Year of Jan Długosz
In 2015, Poland marks the year of Jan Długosz, the father of Polish historiography and heraldry, who also wrote Poland’s most comprehensive medieval chronicle.
“Jan Długosz believed history was a ‘master of life’ who ‘teaches virtue and shows a path to it,’” Polish MPs underscored in the grounds of their resolution to make Jan Długosz a patron of 2015, six hundred years after his birth. A clergyman, historian and diplomat, he was born on 1 December 1415. In 1440, Długosz took part in a mission to install Władysław III Warneńczyk on the Hungarian throne. He made numerous diplomatic trips, including to Vienna, Rome and Palestine, and was a tutor of the sons of King Casimir IV Jagiellonian.
Described as the father of Polish historiography and heraldry, he wrote Annales seu cronicae incliti Regni Poloniae (“Annals or Chronicles of the Famous Kingdom of Poland”), covering Polish history from the earliest days to 1480, the year he died in Krakow on 19 May. “It ranks among the most outstanding hagiographic works of the 15th century,” Polska.pl is told by Professor Jerzy Wyrozumski, General Secretary of the Polish Academy of Arts and Sciences and co-editor of a critical Polish-Latin edition of the Annals, which has been in the making for over 50 years. “What’s especially valuable and important for the picture of that period is his Liber beneficiorum dioecesis Cracoviensis (“Book of the Benefices of the Bishopric of Krakow”), made up of three thick volumes that run to a total of over two thousand pages.”
Jan Długosz is also the author of Banderia putenorum (“The Blazons of the Prussians”), a unique description of Teutonic Order flags that were seized in the great war of 1409-11 against the Teutonic Knights. Later displayed as trophies in Krakow Cathedral, the flags were evacuated from the city in the 18th century, after the fall of the Kosciuszko uprising, for fear of Prussian troops which had marched into Krakow. Later whereabouts of the flags are unknown. “We know what they looked like thanks to the descriptions and measurements made by Długosz, and the illustrations drawn by Stanisław Durink, a painter from one of Krakow’s guilds,” adds Professor Wyrozumski. He goes on to stress the importance of other works by Długosz, notably The Catalogue of Polish Bishops, and The Coats of Arms of the Kingdom of Poland and Noble Families, another standout in that period, which has not survived to our days and is wrongly believed not to have been penned by Długosz. A part of the Chronicles, Chorographia Regni Poloniae gives an accurate account of the topography and hydrography of Polish lands, and is a testament to Długosz’s extensive knowledge.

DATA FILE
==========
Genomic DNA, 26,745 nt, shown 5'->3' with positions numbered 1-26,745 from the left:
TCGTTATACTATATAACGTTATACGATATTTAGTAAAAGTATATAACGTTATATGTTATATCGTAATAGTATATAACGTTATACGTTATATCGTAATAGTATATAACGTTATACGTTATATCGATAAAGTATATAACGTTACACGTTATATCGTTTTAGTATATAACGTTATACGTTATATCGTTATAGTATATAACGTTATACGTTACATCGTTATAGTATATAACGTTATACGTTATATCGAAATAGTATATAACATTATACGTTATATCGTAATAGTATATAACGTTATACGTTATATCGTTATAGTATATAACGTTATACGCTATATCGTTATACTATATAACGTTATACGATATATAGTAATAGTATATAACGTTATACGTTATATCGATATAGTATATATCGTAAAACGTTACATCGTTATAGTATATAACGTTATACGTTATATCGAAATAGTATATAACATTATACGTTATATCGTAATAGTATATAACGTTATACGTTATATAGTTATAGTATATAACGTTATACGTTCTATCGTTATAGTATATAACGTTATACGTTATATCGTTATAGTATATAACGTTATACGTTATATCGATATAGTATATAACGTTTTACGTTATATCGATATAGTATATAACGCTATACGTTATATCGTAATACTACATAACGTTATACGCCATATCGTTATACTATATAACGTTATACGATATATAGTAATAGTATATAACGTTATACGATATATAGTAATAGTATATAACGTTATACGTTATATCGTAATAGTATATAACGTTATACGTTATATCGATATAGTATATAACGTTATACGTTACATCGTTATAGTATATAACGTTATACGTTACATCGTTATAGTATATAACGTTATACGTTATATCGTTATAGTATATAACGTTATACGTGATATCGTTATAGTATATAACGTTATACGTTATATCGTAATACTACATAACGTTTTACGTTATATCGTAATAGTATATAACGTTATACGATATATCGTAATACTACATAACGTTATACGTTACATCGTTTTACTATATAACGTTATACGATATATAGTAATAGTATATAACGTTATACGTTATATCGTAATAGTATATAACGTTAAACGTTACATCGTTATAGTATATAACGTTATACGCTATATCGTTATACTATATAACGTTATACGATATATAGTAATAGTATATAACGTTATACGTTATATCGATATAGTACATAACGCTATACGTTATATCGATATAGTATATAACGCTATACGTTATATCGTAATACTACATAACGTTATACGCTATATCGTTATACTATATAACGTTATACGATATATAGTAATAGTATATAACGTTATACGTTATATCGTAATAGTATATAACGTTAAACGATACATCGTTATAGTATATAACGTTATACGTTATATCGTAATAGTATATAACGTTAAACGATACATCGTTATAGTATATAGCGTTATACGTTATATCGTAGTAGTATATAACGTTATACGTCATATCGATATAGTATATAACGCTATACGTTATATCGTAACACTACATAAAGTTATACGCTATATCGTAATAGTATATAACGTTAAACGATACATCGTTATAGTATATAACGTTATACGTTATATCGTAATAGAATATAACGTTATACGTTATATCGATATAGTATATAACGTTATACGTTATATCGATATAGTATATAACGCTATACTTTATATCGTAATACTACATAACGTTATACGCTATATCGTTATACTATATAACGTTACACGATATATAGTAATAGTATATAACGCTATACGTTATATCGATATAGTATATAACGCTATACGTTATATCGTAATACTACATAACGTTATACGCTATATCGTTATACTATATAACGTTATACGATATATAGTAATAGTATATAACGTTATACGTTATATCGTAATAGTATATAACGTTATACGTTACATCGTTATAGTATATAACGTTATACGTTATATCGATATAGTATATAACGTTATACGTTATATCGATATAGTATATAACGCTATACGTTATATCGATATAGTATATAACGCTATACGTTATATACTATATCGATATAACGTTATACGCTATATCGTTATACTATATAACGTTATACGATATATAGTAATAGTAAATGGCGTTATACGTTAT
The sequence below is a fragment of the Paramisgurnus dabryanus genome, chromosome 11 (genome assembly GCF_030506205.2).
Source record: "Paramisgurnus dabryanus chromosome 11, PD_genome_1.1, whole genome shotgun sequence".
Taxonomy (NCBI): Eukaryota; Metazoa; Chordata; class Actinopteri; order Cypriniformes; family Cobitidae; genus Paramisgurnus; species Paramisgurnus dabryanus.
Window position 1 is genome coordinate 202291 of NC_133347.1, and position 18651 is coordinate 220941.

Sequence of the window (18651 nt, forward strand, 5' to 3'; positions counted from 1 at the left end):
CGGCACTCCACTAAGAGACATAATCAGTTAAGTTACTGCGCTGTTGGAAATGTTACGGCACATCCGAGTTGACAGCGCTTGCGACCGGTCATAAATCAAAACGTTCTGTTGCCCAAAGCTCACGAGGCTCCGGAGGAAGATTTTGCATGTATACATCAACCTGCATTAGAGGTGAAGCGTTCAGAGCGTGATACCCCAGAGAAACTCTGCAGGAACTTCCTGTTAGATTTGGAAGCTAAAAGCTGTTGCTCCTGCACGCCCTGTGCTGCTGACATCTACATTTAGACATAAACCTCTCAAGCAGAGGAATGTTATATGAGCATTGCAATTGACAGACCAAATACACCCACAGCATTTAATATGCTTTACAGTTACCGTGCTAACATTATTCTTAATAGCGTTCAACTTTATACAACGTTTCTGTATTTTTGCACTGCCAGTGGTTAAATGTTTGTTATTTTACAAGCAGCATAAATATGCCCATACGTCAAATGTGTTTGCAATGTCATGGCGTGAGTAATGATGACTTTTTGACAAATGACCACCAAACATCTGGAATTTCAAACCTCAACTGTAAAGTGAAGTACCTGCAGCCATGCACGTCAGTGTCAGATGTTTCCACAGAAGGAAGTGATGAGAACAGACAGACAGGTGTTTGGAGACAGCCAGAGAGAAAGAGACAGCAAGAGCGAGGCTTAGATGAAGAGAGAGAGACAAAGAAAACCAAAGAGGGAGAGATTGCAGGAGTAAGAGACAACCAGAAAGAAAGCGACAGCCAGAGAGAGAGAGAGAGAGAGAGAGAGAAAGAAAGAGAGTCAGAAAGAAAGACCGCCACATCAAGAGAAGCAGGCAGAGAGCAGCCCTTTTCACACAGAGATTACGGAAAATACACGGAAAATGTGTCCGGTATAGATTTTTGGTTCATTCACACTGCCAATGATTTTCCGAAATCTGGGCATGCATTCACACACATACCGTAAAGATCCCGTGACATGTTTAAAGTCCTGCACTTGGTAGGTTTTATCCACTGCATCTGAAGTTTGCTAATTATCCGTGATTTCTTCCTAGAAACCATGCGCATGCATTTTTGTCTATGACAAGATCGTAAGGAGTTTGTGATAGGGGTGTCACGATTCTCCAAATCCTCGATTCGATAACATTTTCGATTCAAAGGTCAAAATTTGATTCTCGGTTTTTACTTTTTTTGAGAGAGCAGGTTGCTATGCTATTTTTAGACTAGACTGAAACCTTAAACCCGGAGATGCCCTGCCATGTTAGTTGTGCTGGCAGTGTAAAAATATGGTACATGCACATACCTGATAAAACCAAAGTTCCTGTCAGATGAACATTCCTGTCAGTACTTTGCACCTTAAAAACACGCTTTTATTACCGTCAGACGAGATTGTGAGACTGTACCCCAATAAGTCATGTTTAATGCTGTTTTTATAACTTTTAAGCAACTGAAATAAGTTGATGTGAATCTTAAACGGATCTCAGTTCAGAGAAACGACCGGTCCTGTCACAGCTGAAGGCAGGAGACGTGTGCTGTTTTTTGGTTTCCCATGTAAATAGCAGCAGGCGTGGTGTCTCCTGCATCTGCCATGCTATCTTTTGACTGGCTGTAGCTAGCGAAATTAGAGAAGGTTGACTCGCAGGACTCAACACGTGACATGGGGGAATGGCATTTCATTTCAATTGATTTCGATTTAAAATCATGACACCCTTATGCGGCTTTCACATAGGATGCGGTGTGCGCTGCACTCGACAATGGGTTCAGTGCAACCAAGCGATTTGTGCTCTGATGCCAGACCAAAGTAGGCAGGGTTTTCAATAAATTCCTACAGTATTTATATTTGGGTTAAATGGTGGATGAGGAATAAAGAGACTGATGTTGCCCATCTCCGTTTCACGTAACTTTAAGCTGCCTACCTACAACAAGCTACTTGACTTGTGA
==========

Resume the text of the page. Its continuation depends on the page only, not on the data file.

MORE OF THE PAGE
A bishop, he declined the Archbishopric of Prague, and died before his papal nomination to the Archbishopric of Lwow arrived from Rome. Długosz also advocated incorporating the Baltic littoral into Poland. A member of diplomatic missions that focused on Polish-Teutonic relations in 1459-60, he also took part in negotiations to end the Thirteen Years’ War with the Teutonic Knights.
“Jan Długosz is a prominent figure not only for the Polish Church and State, but also for the Sandomierz region, having served here as a canon of the then collegiate chapter, which played a major role in medieval Poland. Sandomierz was the home region of Wincenty Kadłubek, a chronicler and bishop of Krakow, and Marcin of Urzędów, a botanist, herbalist, physician, priest and author of the Polish Herbal, a book completed in 1553,” Father Andrzej Rurak, Director of the Diocese Museum in Sandomierz – the House of Jan Długosz, tells Polska.pl. During the year of Długosz, the museum wants to bring together historians for a meeting dedicated to its eminent patron, and plans to stage two exhibitions. The first will feature Długosz’s portraits and manuscripts, some of which were addressed to master builders and deal with the construction of a Gothic home from 1476, which continues to exist in unchanged condition. The second event shows a series of information boards put up in the museum garden, and runs until 16 May.
The Year of Długosz
Jubilee events began in Nowa Brzeznica, near Częstochowa, the historian’s birthplace 600 years ago, on 24 June. A Długosz Trail was opened where the Brzeznica castle used to stand. Celebrations to mark the Year of Długosz will continue until autumn. A full statue of Jan Długosz, Poland’s first, will be unveiled in Klobuck in September.